Using the apparatus described above I have found to be the optimum technique for applying a consolidant. There are three control points in the apparatus: the air pressure of the compressor; the amount of ultrasonic mist put out by the humidifier; and the force of the suction pressure. Using a binocular microscope while applying the consolidant with these controls allows the conservator to treat even the most delicate painting. In my attempts to produce the gentlest, most controllable mist jet possible I have successfully used an aquarium air pump in place of the air compressor. The need to control the suction pressure during the drying out of the consolidant is also very important. The pressure must be sufficient for drying but not strong enough to pull the consolidant beyond the crackled paint and into the paper support.

Photomicrograph

Fig. 7a. A crackled gouache painting consolidated with ultrasonic mist/gelatin. Before treatment. Microphoto by Holly Maxon

Photomicrograph

Fig. 7b. A crackled gouache painting consolidated with ultrasonic mist/gelatin. After treatment. Microphoto by Holly Maxon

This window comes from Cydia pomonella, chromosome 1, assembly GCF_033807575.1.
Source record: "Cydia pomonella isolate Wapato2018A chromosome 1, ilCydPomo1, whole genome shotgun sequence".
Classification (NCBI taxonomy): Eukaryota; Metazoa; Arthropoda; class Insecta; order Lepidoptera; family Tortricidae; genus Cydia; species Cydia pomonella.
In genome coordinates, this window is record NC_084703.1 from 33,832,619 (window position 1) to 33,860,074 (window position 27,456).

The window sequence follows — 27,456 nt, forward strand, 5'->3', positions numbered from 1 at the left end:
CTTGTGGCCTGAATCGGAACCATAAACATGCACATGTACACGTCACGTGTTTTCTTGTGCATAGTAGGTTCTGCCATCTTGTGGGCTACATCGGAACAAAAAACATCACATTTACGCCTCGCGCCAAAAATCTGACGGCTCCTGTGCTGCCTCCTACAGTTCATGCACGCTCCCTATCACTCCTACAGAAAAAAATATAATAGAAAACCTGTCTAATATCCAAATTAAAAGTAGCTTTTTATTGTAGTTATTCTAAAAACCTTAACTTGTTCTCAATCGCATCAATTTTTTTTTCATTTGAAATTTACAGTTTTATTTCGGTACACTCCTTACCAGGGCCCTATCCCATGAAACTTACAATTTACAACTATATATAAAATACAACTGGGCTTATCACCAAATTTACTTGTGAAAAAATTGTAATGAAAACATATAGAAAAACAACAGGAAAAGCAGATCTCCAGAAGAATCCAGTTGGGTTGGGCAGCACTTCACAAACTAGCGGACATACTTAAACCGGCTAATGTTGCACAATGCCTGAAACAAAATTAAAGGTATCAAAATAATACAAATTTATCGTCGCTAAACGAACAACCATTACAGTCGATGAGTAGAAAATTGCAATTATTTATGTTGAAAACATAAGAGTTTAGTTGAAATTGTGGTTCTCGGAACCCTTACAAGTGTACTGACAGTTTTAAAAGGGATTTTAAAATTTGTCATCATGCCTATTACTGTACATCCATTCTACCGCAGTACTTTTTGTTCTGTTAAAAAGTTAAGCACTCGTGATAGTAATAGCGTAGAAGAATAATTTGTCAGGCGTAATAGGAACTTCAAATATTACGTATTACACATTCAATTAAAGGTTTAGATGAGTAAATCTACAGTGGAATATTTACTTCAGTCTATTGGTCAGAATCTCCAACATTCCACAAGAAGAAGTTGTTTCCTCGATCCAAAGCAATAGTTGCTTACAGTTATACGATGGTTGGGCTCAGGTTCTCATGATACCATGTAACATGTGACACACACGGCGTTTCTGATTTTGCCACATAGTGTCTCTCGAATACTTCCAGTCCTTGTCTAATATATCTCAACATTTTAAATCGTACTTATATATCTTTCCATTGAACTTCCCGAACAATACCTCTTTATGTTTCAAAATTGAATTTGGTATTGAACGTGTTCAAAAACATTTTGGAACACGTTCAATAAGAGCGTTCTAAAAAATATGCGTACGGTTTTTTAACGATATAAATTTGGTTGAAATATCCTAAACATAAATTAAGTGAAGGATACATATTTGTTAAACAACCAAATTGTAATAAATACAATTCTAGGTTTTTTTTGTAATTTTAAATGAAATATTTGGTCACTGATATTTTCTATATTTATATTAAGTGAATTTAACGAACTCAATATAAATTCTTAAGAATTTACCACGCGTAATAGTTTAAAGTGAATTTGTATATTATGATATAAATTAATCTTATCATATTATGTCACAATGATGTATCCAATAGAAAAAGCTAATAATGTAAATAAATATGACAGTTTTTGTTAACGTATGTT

Fig.7a/7b shows one of my successful consolidation treatments for crackled and lifting gouache paint on paper using this apparatus. Sources of the equipment and supplies described above are listed in the references9.

Conclusion

I mentioned in the beginning of this paper "while the damage or deterioration more often occurs in the paper support it is the media on the surface of the paper that determines what can or cannot be done to treat it". The aesthetic appearance of a work of art on paper takes precedence over problems in the paper support. If a proposed treatment would seriously change the appearance of the medium used by the artist the treatment (such as removal of stains, discoloration or acidity in the paper support) should probably not be attempted - unless it is really a last resort or considered "experimental".

Overwetting causes the most serious problems that occur during the types of treatments discussed above. These problems can occur during both overall and local treatments. These problems and how I try to avoid or keep them to a minimum are:

A. Flooding of the paint:

1. Keep air pressure into the solution bottle as low as possible using an aquarium aerator rather than the air compressor, if necessary.

2. Use as small an opening in the mist tube as possible--such as a pipette.

3. Work under magnification.

B. Loss of shine/mat appearance of the media:

Use many short exposures to the ultrasonic mist rather than one long exposure.

C. Cockling of the paper support:

1. Work on a regular suction table rather than a spot suction table with the opening in the mylar mask corresponding to size of object.

2. Use overall ultrasonic mist to relax the entire paper support, then apply ultrasonic mist to appropriate areas locally with the tube keeping the entire object flat with suction.